Richardson tore a knee ligament at the end of his rookie season. He returned in November 2015, then had that season end after two quarters because of a torn hamstring that affected most of his 2016, too. Before last season he worked in Southern California extensively with quarterback Russell Wilson. And it paid off--now, literally. Richardson surpassed Lockett as Seattle’s No. 2 wide receiver behind Doug Baldwin, and showed his speed was back on deep balls and clutch throws by Wilson.

Now Washington rewards his progress. Baldwin and Lockett congratulated him online about his new deal Tuesday--and the work back from injuries it took to get the new cash.

Richardson is the first departure that could factor into Seattle getting a compensatory draft choice next year, because unlike the others his contract had already expired to become an unrestricted free agent.

Graham agreeing to sign with the Packers hours later on Tuesday made him the second possible comp-pick departure.

Seattle was never in the running to come close to the money Graham was looking for on the market after a 10-touchdown season in 2017. His year was deceptive. Graham--whom the Saints also targeted this week, for a reunion--was second in the league in drops last season. He had his fewest catches and yards over a full season since his rookie year a decade ago for New Orleans.

Green Bay cut wide receiver Jordy Nelson, franchise quarterback Aaron Rodgers’ favorite target, to clear $10 million in salary-cap space. That made Graham’s deal happen.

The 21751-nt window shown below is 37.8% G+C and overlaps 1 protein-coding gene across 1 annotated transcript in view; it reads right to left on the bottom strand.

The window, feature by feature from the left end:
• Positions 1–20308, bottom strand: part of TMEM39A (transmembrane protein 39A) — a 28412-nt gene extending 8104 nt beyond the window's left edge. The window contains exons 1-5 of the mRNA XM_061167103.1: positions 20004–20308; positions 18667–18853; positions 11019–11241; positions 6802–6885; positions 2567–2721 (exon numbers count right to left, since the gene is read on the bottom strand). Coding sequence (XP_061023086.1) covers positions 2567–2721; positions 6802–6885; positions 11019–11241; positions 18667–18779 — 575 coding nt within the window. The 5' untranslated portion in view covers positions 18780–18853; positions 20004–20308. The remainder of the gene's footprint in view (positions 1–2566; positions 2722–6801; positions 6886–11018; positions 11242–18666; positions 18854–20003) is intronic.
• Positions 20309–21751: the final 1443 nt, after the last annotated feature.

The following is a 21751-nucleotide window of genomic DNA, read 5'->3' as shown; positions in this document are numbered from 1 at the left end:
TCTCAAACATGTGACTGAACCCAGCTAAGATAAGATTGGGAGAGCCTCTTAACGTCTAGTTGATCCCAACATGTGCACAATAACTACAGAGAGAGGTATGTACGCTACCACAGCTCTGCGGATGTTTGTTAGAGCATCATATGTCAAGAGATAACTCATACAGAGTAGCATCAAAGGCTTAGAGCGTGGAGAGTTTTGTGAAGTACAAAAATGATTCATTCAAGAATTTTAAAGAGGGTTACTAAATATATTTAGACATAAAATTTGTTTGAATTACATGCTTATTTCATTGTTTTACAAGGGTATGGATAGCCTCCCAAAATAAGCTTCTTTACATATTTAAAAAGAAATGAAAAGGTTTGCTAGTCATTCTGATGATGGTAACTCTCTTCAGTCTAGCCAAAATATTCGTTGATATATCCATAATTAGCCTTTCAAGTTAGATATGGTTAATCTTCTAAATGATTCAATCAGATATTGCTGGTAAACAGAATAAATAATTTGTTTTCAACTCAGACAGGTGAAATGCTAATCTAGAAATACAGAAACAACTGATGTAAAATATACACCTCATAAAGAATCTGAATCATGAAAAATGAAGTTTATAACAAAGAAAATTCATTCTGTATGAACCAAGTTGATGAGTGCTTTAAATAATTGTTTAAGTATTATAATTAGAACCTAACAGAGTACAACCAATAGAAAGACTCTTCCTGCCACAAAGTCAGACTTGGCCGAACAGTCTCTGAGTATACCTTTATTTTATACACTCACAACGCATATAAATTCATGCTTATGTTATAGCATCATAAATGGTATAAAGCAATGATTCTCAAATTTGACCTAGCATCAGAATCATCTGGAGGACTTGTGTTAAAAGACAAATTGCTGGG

Where does this leave Austin Seferian-Jenkins?

In demand.

Now the Saints, having missed out on a Graham homecoming, are believed to be targeting Seferian-Jenkins. Tuesday afternoon, a league source said the New York Jets were making another effort to re-sign the former University of Washington and Gig Harbor High School star and keep him from leaving in free agency--and that "a few" other teams were also in play. Seferian-Jenkins, a 25-year-old native of Fox Island who still has family in the area, declined the Jets’ offer of $8 million for two years last month.

The Jets made a strong, renewed effort to bring him back Tuesday. A league source told The News Tribune New York was among "a few" teams in serious discussions to sign Seferian-Jenkins. The Seahawks were still believed to be one of those teams, but Tuesday’s developments of Graham agreeing with the Packers to boost the Saints’ interest in Seferian-Jenkins complicate Seattle’s efforts to sign him. That is, Tuesday may have driven up his price.

Seferian-Jenkins has been in the Seattle area since last week. Last weekend he hung out with his family and friends in Gig Harbor and Fox Island. Monday he worked out with some Seahawks players in a Seattle-area gym on their own.

A source said he is "extremely interested" in coming home to play for the Seahawks, and that his hometown team is likewise interested.

But now the market is heating up.

The Seahawks entered Wednesday afternoon’s official start to free-agency signing with what was believed to be about $27.5 million in cap space. That includes the $2.914 million allocated to Coleman for his second-round tender.

That does not include two more tenders offers expected to come to two more Seahawks restricted free agents: defensive end Dion Jordan and running back Mike Davis. The team may announce those Wednesday. That would drop Seattle’s cap space down to at least about $23 million. Factoring in the rookie pool the team needs to sign what’s scheduled to be eight picks in next month’s draft, that cap space number would be more like $16 million.

That may be the more accurate buying power the Seahawks will have in their ongoing efforts into Wednesday morning to re-sign defensive tackle Sheldon Richardson, then to try to shop for their many other needs.

If Seattle’s form holds, that shopping will be judicious, patient and most likely in that second wave of free agency.

Whether you like that or, more likely, not.